It's Payback Time

Due Diligence

After your plan has been implemented, be firm and persistent when dealing with customers, but balance that with a savvy approach to maintaining customer relations. "Flexibility and persistence are key," asserts Mark Kushinsky, president of Boston-based MaidPro Corp. "We've had great luck with collections where we have continued to supply services while collecting past-due amounts."

Kushinsky, 36, has learned from past experience that just sending past due notices is not going to get the job done. "You need to communicate with your customer and [set] dates and amounts," says Kushinsky. "If the agreement is broken, follow up as soon as possible."

Still, no matter how comprehensive your credit-collection plan or how effective your due diligence, a customer may still choose to ignore your in-house attempts to collect the overdue account. When this happens, your best chance of collecting is either through a collection agency or by turning the matter over to an attorney. Collection agencies typically assume all collection responsibilities and charge 25 to 40 percent of what they collect. If they can't collect the debt, they usually do not require any payment for their work.

"We use collection agencies as a last resort," says Kushinsky. "In most cases, the customer wants to pay but is unable to due to economic conditions. Collection agencies only work if the debtor has the means to, but has no intention of, paying the debt."

Still, collection agencies have limited means of collection other than through phone calls. A collection attorney, on the other hand, gives you the strong upper hand in that there's an immediate threat that legal action could be brought against the nonpaying customer.

"Use an attorney who devotes most of his or her practice to commercial collections work," advises Baumann. "A good collections attorney has the technology and staff to locate assets of the debtor quickly and explore the best options for the most efficient method of collecting the debt."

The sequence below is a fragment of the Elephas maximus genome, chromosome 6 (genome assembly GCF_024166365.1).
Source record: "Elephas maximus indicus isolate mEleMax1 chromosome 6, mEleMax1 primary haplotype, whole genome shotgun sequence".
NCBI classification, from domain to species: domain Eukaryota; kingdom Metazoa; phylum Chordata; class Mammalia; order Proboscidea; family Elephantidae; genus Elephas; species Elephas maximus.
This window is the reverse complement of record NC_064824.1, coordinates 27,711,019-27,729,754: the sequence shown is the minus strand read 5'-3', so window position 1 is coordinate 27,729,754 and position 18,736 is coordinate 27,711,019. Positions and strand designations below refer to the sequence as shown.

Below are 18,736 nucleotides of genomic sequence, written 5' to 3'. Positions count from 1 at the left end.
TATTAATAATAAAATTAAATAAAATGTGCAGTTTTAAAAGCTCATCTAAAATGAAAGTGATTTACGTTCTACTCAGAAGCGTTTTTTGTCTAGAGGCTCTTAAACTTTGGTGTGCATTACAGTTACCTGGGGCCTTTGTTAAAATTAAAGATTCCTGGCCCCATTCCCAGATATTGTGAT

Attorneys typically handle collection cases on either a contingency or an hourly fee basis, depending on the situation. According to Baumann, collection attorneys will handle a case on a contingency basis if the debtor has sufficient assets. With a contingency fee agreement, the attorney retains a percentage of whatever is collected. "Depending on how difficult it will be to collect the money, most lawyers charge 25 percent to 33 percent for a contingency case," says Baumann.

Though a contingency fee agreement carries virtually no risk for the entrepreneur, an hourly fee arrangement may be a better course of action. "If the collection is for a large amount and the debtor has assets, hourly is the most economical route since it is likely the case will not be labor-intensive," says Baumann. "It has to be evaluated on a case-by-case basis."

When a customer isn't responding to your efforts to collect or has flat-out refused to pay, it may be a telltale sign that bankruptcy is on the horizon. "If one of your customers files for bankruptcy, the law gives them an automatic stay from creditors as soon as they file the petition," explains Baumann. That means you must stop your collection efforts and go through bankruptcy court to collect your dues. You should contact counsel immediately after you receive notice that your customer has filed for bankruptcy because rules regulating time and payment can be complex.

But don't try collecting a debt immediately before the customer files for bankruptcy, cautions Baumann. The bankruptcy code allows the court to take back the money the customer paid to you and put it back under the bankruptcy court's control so it can be distributed to creditors in accordance with bankruptcy laws.

No matter what the economy brings in the coming months, Parker predicts that systematic collection will become an indispensable and permanent part of the business community. Says Parker, "It's good, common-sense business."


Sean P. Melvin is an author, attorney and assistant professor of business at Elizabethtown College in Elizabethtown, Pennsylvania.

Contact Sources

  • Sulmeyer, Kupetz, Baumann & Rothman
    (213) 626-2311, www.skbr.com
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This article was originally published in the April 2002 print edition of Entrepreneur with the headline: It's Payback Time.

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